The Internet Advertising Bureau UK has unveiled its guidelines for ‘viewable impressions’ for online display ads, defining an ad as ‘viewable’ if half of it appears in the browser for one second.
The industry body had previously advised companies not to trade using viewability metrics robust, standards had been confirmed between the UK and the US to ensure consistency across both markets.
After tests in the US, the IAB has established the final standards determining what constitutes an ‘in-view’ ad, which is that 50 per cent of pixels must be in the viewable portion of an internet browser for a minimum of one second.
For rising Stars / large-canvas ad formats – the equivalent of a 970 x 250 pixel display ad – the new guidelines state that 30 per cent of pixels must be in view for one second.
Standards for video, mobile and tablet are yet been determined, but are expected to roll out later this year.
IAB’s director of data and industry programmes, Steve Chester said the news signals a “new era” in delivery measurement for the ad industry.
“Moving to viewable impressions offers the valuable prospect of guaranteed impacts for advertisers, who in 2013 spent £1.9bn on digital display. As with any major change, a bedding-in period will be required to fully implement and take advantage of the benefits such as increased brand effectiveness of online, and address challenges such as discrepancies between viewability vendors.”
All industry bodies involved in the process, have flagged that discrepancies between different measurement providers are “inevitable”, and work is underway to tackle this issue.
IPA’s Consultant Head of Media & Emerging Tech, Nigel Gwilliam said: “We support the option of trading on viewable impressions where the buyer considers it appropriate. However, cross industry efforts will and must continue to address discrepancies between the results of different viewability service vendors.”
ISBA’s Marketing Services Manager, David Ellison said: “Advertisers shouldn’t have to pay for ads that aren’t seen. The viewable impressions standards will go some way to answer ISBA members’ demand for a move away from ‘served’ ad impressions to ‘viewable’ ones. Ultimately we want online ads to be comparable to other media that offer the ‘opportunity to see’ as the basis of an ad measurement currency.”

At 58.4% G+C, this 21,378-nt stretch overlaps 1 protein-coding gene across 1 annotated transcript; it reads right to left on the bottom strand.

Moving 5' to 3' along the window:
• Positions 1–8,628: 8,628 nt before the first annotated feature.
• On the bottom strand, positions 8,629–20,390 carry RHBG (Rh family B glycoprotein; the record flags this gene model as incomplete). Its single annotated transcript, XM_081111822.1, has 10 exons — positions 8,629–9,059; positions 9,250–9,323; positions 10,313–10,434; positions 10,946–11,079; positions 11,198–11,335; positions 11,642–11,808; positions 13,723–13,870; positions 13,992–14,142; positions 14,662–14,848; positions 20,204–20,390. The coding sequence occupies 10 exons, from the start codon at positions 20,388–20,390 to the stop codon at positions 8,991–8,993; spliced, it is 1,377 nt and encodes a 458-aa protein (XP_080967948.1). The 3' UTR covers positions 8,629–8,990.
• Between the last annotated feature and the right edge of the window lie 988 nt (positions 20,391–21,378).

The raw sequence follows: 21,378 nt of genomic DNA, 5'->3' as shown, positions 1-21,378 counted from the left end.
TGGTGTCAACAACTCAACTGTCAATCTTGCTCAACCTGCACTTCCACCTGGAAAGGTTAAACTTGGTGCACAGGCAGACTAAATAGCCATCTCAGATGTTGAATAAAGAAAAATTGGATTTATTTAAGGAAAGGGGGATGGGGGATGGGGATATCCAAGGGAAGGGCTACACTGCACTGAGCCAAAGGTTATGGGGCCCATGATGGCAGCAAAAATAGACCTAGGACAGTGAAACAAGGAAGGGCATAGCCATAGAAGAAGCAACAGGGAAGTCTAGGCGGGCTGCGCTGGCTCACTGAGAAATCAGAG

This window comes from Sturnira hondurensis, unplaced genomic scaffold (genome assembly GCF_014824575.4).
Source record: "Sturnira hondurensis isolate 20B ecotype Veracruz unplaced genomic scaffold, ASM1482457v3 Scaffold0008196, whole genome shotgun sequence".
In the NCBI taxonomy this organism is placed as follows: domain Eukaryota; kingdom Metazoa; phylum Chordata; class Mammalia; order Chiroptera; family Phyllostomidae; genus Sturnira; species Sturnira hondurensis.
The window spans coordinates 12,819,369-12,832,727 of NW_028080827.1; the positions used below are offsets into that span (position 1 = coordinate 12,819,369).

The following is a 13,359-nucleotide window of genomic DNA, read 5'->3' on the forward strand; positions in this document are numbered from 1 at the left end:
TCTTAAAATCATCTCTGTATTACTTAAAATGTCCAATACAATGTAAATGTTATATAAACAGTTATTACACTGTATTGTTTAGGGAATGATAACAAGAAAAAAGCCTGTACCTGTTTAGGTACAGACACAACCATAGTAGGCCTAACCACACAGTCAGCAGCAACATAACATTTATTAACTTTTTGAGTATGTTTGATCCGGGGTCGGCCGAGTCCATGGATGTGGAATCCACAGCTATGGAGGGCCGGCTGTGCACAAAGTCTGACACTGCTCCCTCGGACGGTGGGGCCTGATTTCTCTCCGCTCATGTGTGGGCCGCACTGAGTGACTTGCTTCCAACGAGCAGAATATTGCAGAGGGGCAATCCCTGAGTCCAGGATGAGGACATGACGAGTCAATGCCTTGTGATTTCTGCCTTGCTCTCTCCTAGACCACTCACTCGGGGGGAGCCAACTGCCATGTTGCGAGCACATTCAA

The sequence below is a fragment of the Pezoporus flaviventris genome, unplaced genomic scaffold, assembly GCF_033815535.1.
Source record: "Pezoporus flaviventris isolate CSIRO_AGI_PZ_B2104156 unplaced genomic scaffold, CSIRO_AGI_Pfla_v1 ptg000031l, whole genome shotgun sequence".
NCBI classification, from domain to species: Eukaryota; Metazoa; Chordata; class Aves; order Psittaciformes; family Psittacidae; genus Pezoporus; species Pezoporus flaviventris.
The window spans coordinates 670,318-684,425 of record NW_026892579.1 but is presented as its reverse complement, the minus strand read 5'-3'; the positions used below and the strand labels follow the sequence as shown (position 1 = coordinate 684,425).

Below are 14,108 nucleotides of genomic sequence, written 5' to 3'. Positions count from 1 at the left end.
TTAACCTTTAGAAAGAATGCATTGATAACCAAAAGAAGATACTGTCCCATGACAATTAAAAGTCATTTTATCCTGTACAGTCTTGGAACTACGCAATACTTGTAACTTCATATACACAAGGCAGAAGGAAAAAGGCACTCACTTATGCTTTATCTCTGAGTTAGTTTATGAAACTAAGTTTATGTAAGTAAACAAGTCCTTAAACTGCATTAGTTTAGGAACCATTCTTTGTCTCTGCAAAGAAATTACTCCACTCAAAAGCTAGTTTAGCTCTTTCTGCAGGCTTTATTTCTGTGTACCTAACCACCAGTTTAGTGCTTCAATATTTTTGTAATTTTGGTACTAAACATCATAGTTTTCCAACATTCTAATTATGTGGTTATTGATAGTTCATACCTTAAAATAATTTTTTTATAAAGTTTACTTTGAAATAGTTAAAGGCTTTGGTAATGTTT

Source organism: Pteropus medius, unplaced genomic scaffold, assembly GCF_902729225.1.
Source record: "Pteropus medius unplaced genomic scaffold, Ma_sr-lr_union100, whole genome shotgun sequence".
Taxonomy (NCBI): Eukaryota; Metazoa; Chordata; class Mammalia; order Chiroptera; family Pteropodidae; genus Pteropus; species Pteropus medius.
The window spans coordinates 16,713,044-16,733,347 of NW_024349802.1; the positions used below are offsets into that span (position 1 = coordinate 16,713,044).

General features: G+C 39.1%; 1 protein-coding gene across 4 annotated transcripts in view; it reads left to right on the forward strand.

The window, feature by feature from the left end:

AOP’s Managing Director, Tim Cain said: “We see the importance of a standard for viewable impressions acting as a benchmark and enabling viewability to be considered as a metric, we would suggest however that discrepancies between vendors in the measurement of viewability is a challenging issue that needs to be resolved to enable discussions around trading on viewable impressions to progress.”
Not going far enough?
Andrew Goode, Chief Operating Officer at Project Sunblock comments on why the IAB’s guidelines on viewability don’t go far enough. “Categorising an ad as viewable if it’s shown for one second, is not enough to tackle the problem. Viewability has been a hot topic for the ad industry for a while now, but there’s yet to be any real improvement, with nearly 50% of digital ads still being viewed for less than one second. The reality is that even if the IAB can strong-arm the industry into full scale adoption of their standard, there’s no way of policing it and even if there was, it says nothing about the effectiveness of that one second.
“Thousands of ad impressions wasted every day because advertisers have no insight into where their display ads end up. For example, according to the IAB, at least a third of display impressions are served to non-human traffic; bots are smart and they’re spectacularly good at evading capture and so the problem will only get worse if advertisers don’t act. Whilst advertisers go on buying display ad impressions through automated buying cycles such as Real Time Bidding, they’ll continue to be totally blind to where their ads are being served. Unless they take proactive ownership of where and for how long their ad impressions are displayed, they’ll risk ploughing money into the bank accounts of illegal websites or to those people who’re out to profit from scamming the system.”
Read more on the official IAB page here